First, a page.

The term ‘national interest’ is much abused because in the past great crimes have been committed in its name. But it can also be a massive engine of growth and do much good in society – provided a national consensus emerges on its basics. While such a consensus is a distant dream, there seems to be a fairly widespread agreement within the intelligentsia that a national dialogue is the only way towards it.

If one accepts this, every action has to be measured on this basis. Thus, anything that leads to reconciliation is a net plus for the nation. Conversely, anything that increases polarization cannot be in the right direction. The two incidents in Islamabad – the attack on Raoof Hasan and the sealing of the PTI office – are sad examples of actions that have increased polarization and a sense of despair.

Polarization is an ugly word, and we are in the thick of it. Punjab is also beginning to contribute its share. The defamation law passed by the Punjab Assembly is a dangerous piece of legislation that has been designed to keep the media and political opponents in check. The media is rightly incensed but it is the political parties that should be most worried. The to and fro of national politics may be raucous and loud but it is what gives democracy its corrective punch. This defamation law pushes towards silence – and silence is a mode of dictatorship. It is certainly not something that brings the nation together.

Another action by the federal government has widespread ramifications for national reconciliation. Election tribunals are a mechanism of dispute resolution, and the perception of a fair system depends on their independence and credibility. Perception of fairness is critical because it alone can bring closure to seriously disputed and divisive results. Being conscious of this, the Election Act stipulates serving judges to act as tribunals as they have the authority of their substantive office to ensure justice.

And this was beginning to happen with the Islamabad tribunal judge, Justice Tariq Jahangiri, asking difficult questions regarding the National Assembly seats. The possibility of other judges taking a similarly independent stance was scary, to say the least, for a government that is in office because of a hugely disputed election. It first tried to delay the appointment of other tribunals by not notifying judges suggested by the chief justices of the provincial high courts. When further delay became impossible, an ordinance was issued amending the Election Act to appoint retired judges to these tribunals.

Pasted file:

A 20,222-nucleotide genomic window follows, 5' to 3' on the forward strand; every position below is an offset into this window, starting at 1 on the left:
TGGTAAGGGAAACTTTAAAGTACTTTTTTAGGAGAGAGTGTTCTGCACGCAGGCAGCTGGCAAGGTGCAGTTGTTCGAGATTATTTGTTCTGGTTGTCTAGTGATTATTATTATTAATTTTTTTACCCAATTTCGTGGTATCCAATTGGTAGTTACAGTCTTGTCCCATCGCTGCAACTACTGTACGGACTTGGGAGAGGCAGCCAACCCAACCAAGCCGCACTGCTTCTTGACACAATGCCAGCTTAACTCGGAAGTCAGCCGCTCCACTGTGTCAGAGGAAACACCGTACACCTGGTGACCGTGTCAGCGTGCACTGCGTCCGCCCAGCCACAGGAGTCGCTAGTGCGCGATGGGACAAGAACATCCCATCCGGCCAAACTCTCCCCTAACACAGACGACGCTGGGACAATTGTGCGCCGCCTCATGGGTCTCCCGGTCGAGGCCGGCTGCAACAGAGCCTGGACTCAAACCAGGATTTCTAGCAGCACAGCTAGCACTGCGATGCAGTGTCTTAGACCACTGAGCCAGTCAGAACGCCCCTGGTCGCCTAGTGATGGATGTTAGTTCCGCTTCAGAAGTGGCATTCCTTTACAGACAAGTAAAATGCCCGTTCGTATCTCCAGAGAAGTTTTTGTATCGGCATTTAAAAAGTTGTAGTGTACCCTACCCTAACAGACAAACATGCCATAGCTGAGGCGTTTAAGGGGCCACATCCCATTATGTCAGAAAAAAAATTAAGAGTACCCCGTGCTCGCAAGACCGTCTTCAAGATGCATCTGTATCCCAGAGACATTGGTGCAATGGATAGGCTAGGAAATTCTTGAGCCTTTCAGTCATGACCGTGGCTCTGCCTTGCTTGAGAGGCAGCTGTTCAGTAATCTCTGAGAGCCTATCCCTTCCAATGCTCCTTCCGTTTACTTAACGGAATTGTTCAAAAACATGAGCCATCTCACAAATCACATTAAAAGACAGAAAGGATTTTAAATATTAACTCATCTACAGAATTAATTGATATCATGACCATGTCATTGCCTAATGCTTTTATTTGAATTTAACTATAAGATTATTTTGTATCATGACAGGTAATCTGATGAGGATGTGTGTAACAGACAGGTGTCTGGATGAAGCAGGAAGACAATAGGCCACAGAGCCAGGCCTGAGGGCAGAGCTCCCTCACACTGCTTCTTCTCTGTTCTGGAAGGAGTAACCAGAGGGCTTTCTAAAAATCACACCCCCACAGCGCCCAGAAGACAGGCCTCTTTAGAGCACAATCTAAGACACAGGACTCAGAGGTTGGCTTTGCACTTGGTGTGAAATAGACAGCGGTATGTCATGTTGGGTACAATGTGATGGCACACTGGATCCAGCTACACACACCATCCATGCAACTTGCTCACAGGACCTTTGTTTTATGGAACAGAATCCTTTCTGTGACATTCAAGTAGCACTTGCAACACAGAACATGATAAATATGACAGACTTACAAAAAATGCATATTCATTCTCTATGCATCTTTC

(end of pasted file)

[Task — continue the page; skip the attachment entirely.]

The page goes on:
This is rightly being seen as an attempt to manipulate the outcomes of election petitions. Since the election is such a divisive issue, the corrective action of independent election tribunals was critically required. But by this one act alone, not only has the government sabotaged the neutrality and independence of tribunals, but it has also dealt a severe blow to the prospects of national reconciliation. Reconciliation depends on righting the wrongs wherever possible. If instead of moving in that direction, steps are being taken to persist with the wrong, how will reconciliation come about?

It is in this context that the offer of a dialogue made by Rana Sanaullah, political adviser to the PM, seems hollow. His government is doing everything possible to make reconciliation impossible. Mr Shehbaz Sharif is using what can only be described as intemperate language about members of the judiciary and roundly abusing his political opponents. Against the backdrop of this rhetoric, calls for a political dialogue can at best be termed hypocritical.

It may be a cry in the wilderness, and in this cynical world extremely naive, but one can only implore everyone to take a step back. Divisive measures may serve a temporary purpose but such successes are illusory. Salvation only lies in coming together.

The writer served as the federal minister of education

in the PTI’s federal government. He can be reached at: